The whole concept of this intrigued me. Eoront is an atmospheric black metal project from Siberia. This is their third album.
Nature pours through the opening track “The Rain”. The drops of water can be heard and there is a crackling fire, but it’s as if the droplets are mystical. Darkness descends and with the drops in the background, a controlled and ferocious assault takes place. The wispy and capricious keyboard can be heard as the next dark assault gets underway. Mid way through “Two Worlds”, there is momentary reflection before the drum picks up the pace like a rising wind, then the tingling keyboard orchestrates as exciting and epic a black metal passage as you will hear. It is clear that time does not stand still as one intense passage leads to the next. The drum now leads the charge.
The bleak world, which Eoront’s music presents, is that of Fen and Winterfylleth. As I listened to “Genesis”, I was reminded in its mysticism of Dimmu Borgir’s “For All Tid”, but this is black and heavy and conveys the impression of devastation. Moods change impressively, and the keyboardist then provides the willowy magic to the accompaniment of a chunky rhythm. This album flows with energy as dark passages merge and generate excitement. “The Glow” starts expansively as harshness weaves its way in, before a hypnotic guitar and drum section take over. It’s a surprisingly smooth and thrilling ride through thick black clouds. The whistling keyboard, which is what you get in some progressive metal bands, is prominent again at the start of “The Sea”. Another dark and colourful adventure ensues. Above all, the structures are powerful rather than melancholic or gloomy. Such is the beginning of “Dreamcatcher”. Pumping drums and steady patterns of ferocious darkness break up the haunting air. “Dreamcatcher” indeed develops a dreamlike quality as the heavy rhythm transforms into an ethereal piece, which is reminiscent of post metal. The detail and subtlety of the passages are amazing. After being taken to the heights, “The Order of Light” is more thunderous and heavy. A melodic riff line runs through it. But like a heartbeat, it lives and we are guided through another imaginative and colourful experience.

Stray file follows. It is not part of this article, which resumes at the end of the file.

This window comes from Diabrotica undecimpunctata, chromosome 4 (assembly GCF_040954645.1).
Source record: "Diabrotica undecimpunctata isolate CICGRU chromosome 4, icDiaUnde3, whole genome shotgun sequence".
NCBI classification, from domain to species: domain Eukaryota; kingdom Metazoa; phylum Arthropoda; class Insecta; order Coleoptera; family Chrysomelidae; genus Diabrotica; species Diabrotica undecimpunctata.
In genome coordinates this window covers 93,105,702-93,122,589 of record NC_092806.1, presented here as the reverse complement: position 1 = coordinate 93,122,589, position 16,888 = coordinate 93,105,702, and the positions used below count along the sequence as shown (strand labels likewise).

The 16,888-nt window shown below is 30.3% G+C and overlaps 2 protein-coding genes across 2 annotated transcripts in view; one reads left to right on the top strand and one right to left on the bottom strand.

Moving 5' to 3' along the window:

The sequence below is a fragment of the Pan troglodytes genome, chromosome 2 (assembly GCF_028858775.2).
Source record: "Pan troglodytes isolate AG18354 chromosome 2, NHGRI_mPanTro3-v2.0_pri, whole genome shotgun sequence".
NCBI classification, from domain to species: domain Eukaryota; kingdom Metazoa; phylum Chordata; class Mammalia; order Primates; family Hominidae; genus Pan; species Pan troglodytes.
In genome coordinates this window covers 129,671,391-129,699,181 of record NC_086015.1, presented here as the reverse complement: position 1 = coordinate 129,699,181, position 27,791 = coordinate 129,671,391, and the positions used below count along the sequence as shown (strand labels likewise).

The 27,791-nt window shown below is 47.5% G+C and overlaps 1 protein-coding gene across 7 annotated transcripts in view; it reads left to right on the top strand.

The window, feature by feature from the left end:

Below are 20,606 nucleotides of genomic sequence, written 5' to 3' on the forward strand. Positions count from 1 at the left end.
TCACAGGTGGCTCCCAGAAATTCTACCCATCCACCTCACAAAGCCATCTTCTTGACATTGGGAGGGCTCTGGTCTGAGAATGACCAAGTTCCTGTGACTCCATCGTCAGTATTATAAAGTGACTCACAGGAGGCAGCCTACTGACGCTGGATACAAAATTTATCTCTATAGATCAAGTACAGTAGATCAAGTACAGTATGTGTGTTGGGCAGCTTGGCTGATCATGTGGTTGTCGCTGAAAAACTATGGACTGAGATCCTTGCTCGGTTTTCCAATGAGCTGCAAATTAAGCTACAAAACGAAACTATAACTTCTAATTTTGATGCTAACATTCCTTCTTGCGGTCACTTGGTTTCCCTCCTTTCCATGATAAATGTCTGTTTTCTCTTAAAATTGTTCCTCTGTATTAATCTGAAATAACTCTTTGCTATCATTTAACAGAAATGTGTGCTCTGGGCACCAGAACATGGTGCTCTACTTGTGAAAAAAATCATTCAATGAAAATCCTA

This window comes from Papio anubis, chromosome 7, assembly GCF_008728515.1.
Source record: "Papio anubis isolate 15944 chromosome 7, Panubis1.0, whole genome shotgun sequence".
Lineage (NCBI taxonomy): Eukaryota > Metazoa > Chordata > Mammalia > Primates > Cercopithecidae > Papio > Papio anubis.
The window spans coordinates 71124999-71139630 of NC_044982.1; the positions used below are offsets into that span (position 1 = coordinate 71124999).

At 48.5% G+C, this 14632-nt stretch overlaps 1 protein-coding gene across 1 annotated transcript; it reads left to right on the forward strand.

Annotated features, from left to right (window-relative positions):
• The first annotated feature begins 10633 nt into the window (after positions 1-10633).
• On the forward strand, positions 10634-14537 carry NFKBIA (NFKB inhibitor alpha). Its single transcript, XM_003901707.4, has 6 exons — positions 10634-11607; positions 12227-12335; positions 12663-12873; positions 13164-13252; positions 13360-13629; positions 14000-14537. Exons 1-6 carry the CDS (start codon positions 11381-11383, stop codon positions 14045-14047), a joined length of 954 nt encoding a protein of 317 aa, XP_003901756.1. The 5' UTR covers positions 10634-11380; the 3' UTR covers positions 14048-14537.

What is so apparent about this constantly evolving work is the band has had many good and clear ideas of how to generate atmospheres, and then succeed in delivering them. The flow and transformations are logical and gripping. Some of the passages are magical. Technically and creatively, “Another Realm” is a very good album indeed
(9/10 Andrew Doherty)